7. Tim Digerness

    Tim Digerness New Member

    Messages:
    4
    State:
    Tennessee
    Here in Tn. we are just coming off a cold spell, the moon pahse will peak on the 8th and the temp. is supposed to be in the 60's!! The water should temp should come up a bit and my guess is the blues and flatheads should bite, it's been a bit slow here the last couple weeks, the're about due for a snack!!
     
  8. catfishrus

    catfishrus New Member

    Messages:
    1,569
    State:
    north carolina
    here in nc they really start to slow down to the point we dont mess with them until spring. the blues bite picks up and we change over to them. i have noticed if we get heavy rains and the floods gates are opened on the dam at our lakes that some flats will get caught in the winter months. seem to be smaller flats though. dont really know maybe they getting washed out of there wintering holes in these conditions.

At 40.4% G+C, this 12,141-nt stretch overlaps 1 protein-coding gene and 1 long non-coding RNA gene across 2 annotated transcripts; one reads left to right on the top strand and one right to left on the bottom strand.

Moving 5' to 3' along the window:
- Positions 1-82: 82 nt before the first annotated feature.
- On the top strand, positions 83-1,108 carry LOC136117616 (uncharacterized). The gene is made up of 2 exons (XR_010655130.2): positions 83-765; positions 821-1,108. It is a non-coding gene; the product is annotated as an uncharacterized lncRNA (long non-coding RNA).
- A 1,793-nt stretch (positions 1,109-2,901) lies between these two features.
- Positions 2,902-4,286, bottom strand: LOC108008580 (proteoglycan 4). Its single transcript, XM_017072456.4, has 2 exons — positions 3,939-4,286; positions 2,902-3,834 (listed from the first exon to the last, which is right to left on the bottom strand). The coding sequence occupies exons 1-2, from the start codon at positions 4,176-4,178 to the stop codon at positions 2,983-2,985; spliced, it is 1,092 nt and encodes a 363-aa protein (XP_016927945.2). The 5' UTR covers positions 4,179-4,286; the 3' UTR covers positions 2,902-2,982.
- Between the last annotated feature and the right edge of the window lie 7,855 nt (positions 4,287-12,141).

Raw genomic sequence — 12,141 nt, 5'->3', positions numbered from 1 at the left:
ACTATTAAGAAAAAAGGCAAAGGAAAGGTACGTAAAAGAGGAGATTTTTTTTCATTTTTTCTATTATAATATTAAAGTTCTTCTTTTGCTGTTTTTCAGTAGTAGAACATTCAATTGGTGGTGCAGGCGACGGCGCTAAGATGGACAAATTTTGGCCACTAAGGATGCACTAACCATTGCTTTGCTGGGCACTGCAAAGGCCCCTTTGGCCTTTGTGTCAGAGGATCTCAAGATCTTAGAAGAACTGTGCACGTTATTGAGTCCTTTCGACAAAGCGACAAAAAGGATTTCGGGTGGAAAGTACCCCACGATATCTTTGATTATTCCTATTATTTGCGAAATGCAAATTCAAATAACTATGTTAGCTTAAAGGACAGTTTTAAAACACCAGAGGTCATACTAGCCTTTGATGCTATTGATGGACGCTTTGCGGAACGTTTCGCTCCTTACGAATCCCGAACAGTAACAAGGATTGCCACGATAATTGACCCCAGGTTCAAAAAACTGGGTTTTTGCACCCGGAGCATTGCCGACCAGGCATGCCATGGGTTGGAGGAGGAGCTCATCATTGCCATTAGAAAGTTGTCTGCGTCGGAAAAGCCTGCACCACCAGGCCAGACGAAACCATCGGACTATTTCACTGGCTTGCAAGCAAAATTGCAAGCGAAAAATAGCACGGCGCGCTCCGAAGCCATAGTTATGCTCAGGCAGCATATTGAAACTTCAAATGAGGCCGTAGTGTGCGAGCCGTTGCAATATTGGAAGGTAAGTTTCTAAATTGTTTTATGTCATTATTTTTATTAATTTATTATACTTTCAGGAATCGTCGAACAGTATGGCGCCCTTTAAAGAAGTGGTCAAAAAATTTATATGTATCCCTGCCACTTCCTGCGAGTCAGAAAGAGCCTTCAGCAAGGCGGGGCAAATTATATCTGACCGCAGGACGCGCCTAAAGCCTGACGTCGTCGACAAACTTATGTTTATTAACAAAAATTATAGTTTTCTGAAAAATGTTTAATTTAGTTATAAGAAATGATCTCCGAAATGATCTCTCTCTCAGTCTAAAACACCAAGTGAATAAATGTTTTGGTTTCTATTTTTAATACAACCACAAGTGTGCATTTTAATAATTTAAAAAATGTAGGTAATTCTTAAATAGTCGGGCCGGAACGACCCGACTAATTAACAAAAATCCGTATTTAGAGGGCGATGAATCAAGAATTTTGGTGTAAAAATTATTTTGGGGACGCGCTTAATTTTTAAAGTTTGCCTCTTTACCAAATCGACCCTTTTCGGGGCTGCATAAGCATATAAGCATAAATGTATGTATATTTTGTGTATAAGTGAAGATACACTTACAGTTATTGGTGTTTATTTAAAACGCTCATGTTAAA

9. coolarrow2

    coolarrow2 New Member

    Messages:
    249
    State:
    Texas
    Down here is south east Texas they get really slow when the water get close to 50 and below. But as long as it's in the mid 50's and stable or rising I will fish for them. Some of the biggest flats I've seen came in Jan. and Feb. down here. I'm talking fish in the 80lb class. When the water falls into the low 50's I pull off the flats and hit the blues which are on in the winter big time.
     
  10. FATFLATTIE

    FATFLATTIE New Member

    Messages:
    2,170
    State:
    ILM, NC